{ title: 'Code', value: 'code' },
          { title: 'Underline', value: 'underline' },
          { title: 'Strike', value: 'strike-through' },
        // Annotations can be any object structure - e.g. a link or a footnote.
        annotations: [
            name: 'link',
            type: 'object',
            title: 'URL',
            fields: [
                title: 'URL',
                name: 'href',
                type: 'url',
                validation: Rule =>
                    scheme: ['http', 'https', 'mailto'],
                    allowRelative: true,
            blockEditor: {
              render: props => <span>{props.children}</span>,
      title: 'Mux Video',
      type: 'mux.video',
      icon: videoIcon,
      type: 'muxCta',

     add all the custom types here

Import script

This is the code that would process a Ghost post:

  • writeJson is a function that would pipe JSON objects to an ndjson serializer so that at the end we can write an ndjson file.
  • convertHtmlToBlock is where most of the magic happens, to convert HTML into the block content that Sanity expects.
import jsdom from 'jsdom'
import ndjson from 'ndjson'
import blockTools from '@sanity/block-tools'
import Schema from '@sanity/schema'
import types from '../../schemas/types'

const { JSDOM } = jsdom

const ndSerialize = ndjson.serialize()
let ndJsonLines = ''
ndSerialize.on('data', line => (ndJsonLines += `${line}`))
const writeJson = obj => ndSerialize.write(obj)

const rootSchema = Schema.compile({
  name: 'Mux CMS',
const bodyContentType = rootSchema
  .fields.find(field => field.name === 'body').type

// This is a simplified version of processPost - we take a JSON object
// that is a 'post' from the Ghost archive and turn it into a 'post' in 
// sanity's world
async function processPost(post) {
  const {
  } = post
  // Take html and converts it into the data structure for a post 'body'
  const body = await convertHtmlToBlock(html)
    _id: `post-${post.uuid}`,
    _type: 'post',
    slug: { _type: 'slug', current: slug },
    seoTitle: meta_title || undefined,
    seoDescription: meta_description || undefined,
    publishedAt: published_at,

// this function takes in html and returns the structured block content that Sanity expects
// we hook into the `deserialize` function and return custom types
// one example is how w
async function convertHtmlToBlock(html) {
  return blockTools.htmlToBlocks(html, bodyContentType, {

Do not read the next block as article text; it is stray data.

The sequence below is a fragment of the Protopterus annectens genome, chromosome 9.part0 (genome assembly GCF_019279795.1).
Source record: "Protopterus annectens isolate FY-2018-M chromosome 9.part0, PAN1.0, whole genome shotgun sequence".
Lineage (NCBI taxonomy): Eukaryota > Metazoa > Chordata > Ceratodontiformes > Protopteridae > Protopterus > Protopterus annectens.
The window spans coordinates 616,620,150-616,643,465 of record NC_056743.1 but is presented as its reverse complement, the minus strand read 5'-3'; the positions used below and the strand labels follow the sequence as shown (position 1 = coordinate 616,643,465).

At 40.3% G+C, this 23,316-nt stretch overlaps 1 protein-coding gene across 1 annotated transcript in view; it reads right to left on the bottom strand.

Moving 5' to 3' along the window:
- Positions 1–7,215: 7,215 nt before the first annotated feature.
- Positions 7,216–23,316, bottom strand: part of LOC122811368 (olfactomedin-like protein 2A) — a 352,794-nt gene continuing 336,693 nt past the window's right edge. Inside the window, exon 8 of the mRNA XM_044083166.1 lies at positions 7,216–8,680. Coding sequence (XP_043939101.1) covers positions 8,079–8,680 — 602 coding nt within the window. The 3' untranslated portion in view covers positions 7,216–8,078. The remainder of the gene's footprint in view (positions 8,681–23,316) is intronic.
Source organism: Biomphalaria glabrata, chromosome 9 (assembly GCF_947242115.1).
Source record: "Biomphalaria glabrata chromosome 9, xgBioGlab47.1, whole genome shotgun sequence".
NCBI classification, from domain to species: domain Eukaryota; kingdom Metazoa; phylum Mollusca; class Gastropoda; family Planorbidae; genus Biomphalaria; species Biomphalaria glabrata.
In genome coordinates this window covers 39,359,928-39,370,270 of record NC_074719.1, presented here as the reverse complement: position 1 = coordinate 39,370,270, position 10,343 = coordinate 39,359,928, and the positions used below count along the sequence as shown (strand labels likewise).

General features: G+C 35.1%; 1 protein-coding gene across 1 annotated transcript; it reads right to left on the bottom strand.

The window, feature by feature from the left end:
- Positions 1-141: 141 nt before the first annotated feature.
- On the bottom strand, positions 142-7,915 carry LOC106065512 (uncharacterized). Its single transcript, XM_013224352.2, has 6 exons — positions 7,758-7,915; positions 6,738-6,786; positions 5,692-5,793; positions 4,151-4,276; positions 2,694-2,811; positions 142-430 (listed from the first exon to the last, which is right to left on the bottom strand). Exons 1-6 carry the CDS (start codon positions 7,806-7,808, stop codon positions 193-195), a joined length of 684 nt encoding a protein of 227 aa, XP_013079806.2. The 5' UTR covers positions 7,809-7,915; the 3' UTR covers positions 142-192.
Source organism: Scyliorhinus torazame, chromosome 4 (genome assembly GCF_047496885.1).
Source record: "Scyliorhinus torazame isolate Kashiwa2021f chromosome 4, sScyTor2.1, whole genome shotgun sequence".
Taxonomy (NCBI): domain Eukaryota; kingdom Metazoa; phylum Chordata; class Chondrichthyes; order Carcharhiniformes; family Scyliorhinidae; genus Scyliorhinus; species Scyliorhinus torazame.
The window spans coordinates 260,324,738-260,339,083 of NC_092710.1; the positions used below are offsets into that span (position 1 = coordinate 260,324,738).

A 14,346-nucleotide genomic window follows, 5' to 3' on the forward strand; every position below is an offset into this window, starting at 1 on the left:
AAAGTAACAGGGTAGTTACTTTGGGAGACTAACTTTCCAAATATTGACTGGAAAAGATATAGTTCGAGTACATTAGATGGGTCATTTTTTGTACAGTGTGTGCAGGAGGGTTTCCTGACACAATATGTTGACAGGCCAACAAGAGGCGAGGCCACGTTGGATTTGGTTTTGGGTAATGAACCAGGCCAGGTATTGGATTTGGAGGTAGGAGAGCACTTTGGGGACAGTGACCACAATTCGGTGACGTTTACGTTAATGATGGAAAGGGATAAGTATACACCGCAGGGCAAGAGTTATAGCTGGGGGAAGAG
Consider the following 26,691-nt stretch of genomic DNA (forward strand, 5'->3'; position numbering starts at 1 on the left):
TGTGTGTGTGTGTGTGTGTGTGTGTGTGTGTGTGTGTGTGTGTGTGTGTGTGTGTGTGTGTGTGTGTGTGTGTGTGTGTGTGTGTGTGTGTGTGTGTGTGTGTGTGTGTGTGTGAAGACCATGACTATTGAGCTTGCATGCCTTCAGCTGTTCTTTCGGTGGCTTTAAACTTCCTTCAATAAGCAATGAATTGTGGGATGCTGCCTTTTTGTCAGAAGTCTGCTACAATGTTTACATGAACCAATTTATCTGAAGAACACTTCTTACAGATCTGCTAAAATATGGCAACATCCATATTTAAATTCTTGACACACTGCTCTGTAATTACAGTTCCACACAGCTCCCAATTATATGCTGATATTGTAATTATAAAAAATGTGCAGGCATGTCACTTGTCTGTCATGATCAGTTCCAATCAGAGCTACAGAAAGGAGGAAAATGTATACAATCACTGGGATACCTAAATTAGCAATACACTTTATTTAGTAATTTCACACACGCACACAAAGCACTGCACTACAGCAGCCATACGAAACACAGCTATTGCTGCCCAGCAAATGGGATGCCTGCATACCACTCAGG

parseHtml: html => {
      return new JSDOM(html).window.document
    rules: [
        deserialize(el, next, block) {
          // This is an example of over-riding the 'pre' tag in our
          // html and returning a custom 'codeBlock' type
          if (el.tagName.toLowerCase() === 'pre')
            return block({
              _type: 'codeBlock',
              language: 'text',
              codeContent: el.textContent,
          // This is an example of over-riding the 'iframe' tag in our html, detecting
          // that the src is a github gist, then returning the custom '_type' for 'githubGist'
          if ((el.tagName.toLowerCase() === 'iframe') && el.src.match(/gist.github.com/))
            const GIST_ID_RX = /gist.github.com\/.*\/(\w+)\.js/
            const matches = el.src.match(GIST_ID_RX)
            const gistId = matches && matches[1]
            if (!gistId) {
              console.log('Error - unable to find gistId for src', el.src)
              return undefined
            const urlParts = qs.parseUrl(el.src)
            return block({
              _type: 'gistEmbed',
              filename: urlParts.query.file || undefined,
          return undefined

The code that does the magic is convertHtmlToBlock. The blockTools object is from @sanity/block-tools. blockTools.htmlToBlocks takes HTML and does its best to convert it into portable text. What we do here is hook into the deserialize function and check each HTML element. This is where we can check for specific cases and return our own custom types.

This script can loop through a series of posts and ultimately create a .ndjson file which we’ll then use in the final step:

sanity dataset import sanity-import.ndjson production --replace

This last import step can take a long time if you have a lot of images. For our blog posts, it wasn’t too bad. I did our posts in groups of 10 and after I imported a batch I would check to make sure they looked good before moving onto the next batch.

Building with Gatsby